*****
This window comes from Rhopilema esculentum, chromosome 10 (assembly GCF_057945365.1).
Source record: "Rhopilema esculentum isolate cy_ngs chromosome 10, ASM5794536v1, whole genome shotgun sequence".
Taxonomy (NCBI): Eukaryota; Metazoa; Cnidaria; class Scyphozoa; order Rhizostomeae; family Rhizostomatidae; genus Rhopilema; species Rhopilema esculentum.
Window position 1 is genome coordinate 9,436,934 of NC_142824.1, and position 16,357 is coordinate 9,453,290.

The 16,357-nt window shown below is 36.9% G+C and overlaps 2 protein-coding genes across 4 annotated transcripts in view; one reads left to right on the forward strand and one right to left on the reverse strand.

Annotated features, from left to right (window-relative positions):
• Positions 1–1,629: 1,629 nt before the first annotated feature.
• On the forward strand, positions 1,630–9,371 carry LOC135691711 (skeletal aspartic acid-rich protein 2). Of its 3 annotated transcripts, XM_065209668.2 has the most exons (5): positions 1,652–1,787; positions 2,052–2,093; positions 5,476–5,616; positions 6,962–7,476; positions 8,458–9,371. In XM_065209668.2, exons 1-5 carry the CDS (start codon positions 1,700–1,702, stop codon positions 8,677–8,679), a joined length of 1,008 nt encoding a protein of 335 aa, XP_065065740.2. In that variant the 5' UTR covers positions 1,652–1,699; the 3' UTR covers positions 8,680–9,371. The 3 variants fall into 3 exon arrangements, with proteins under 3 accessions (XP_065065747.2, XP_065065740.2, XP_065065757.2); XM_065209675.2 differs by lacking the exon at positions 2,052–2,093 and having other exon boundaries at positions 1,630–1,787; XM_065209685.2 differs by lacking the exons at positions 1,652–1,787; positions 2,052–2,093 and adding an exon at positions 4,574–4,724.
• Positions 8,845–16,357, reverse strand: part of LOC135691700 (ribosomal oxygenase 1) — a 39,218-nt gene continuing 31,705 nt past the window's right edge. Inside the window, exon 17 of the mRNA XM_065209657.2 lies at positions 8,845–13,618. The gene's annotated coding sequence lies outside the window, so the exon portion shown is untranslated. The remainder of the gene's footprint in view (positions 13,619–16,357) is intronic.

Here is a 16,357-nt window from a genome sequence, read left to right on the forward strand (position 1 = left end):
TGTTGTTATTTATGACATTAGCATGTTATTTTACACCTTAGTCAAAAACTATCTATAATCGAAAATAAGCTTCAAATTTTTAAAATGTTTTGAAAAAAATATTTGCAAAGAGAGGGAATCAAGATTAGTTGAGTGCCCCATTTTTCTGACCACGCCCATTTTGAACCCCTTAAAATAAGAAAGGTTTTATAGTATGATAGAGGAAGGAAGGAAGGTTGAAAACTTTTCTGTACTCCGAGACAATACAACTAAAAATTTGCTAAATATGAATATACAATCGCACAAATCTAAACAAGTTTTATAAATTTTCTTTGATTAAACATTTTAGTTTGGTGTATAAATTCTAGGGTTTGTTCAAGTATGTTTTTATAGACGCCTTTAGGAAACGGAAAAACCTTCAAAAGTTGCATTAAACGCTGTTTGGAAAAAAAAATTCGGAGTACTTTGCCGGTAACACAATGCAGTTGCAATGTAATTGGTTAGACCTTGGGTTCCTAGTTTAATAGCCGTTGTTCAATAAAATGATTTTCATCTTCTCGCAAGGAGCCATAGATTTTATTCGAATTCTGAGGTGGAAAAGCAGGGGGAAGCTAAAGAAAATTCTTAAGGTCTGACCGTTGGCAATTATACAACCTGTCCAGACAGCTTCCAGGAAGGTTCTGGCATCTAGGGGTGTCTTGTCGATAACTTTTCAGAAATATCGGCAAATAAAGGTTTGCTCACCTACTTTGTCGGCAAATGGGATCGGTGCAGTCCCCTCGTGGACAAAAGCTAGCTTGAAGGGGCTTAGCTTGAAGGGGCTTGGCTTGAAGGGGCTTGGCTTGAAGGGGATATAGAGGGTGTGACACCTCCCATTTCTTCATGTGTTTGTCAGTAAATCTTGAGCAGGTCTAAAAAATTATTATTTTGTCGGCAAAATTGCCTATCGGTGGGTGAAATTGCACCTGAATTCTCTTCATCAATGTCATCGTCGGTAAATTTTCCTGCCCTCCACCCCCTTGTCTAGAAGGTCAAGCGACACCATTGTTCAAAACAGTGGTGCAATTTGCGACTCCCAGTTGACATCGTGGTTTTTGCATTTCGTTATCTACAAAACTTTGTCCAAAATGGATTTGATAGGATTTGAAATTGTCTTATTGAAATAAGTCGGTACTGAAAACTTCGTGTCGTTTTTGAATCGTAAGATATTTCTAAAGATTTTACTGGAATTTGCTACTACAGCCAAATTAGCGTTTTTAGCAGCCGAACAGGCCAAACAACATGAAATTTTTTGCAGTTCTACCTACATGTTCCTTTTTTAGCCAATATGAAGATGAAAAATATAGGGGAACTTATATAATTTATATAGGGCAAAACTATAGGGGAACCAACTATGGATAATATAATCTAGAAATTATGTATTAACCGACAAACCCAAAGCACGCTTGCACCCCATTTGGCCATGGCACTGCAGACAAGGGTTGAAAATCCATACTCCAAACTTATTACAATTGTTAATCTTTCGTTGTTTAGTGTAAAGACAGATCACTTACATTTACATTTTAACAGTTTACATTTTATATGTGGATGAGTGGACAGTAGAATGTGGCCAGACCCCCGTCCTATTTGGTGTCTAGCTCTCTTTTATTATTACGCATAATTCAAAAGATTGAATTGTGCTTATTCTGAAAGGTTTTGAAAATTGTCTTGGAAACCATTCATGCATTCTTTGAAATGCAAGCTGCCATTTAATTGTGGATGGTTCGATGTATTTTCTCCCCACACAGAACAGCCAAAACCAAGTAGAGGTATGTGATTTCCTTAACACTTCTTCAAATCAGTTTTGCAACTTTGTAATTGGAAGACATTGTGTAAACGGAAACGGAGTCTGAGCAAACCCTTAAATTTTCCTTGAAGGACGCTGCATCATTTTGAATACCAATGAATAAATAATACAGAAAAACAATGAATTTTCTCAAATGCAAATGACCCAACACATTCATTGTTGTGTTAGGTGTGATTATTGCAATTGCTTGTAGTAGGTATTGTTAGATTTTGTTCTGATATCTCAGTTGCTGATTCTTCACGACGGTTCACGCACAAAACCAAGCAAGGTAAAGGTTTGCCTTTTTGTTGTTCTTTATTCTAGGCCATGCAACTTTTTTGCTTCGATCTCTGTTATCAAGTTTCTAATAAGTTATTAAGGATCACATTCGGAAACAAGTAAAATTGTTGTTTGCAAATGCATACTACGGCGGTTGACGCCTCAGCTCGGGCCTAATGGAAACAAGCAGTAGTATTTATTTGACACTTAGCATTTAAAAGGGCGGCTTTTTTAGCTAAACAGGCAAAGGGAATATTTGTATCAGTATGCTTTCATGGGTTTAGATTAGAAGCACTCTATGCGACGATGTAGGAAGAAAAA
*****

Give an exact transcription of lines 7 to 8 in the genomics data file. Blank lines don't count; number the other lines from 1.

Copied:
• Positions 1–1,629: 1,629 nt before the first annotated feature.
• On the forward strand, positions 1,630–9,371 carry LOC135691711 (skeletal aspartic acid-rich protein 2). Of its 3 annotated transcripts, XM_065209668.2 has the most exons (5): positions 1,652–1,787; positions 2,052–2,093; positions 5,476–5,616; positions 6,962–7,476; positions 8,458–9,371. In XM_065209668.2, exons 1-5 carry the CDS (start codon positions 1,700–1,702, stop codon positions 8,677–8,679), a joined length of 1,008 nt encoding a protein of 335 aa, XP_065065740.2. In that variant the 5' UTR covers positions 1,652–1,699; the 3' UTR covers positions 8,680–9,371. The 3 variants fall into 3 exon arrangements, with proteins under 3 accessions (XP_065065747.2, XP_065065740.2, XP_065065757.2); XM_065209675.2 differs by lacking the exon at positions 2,052–2,093 and having other exon boundaries at positions 1,630–1,787; XM_065209685.2 differs by lacking the exons at positions 1,652–1,787; positions 2,052–2,093 and adding an exon at positions 4,574–4,724.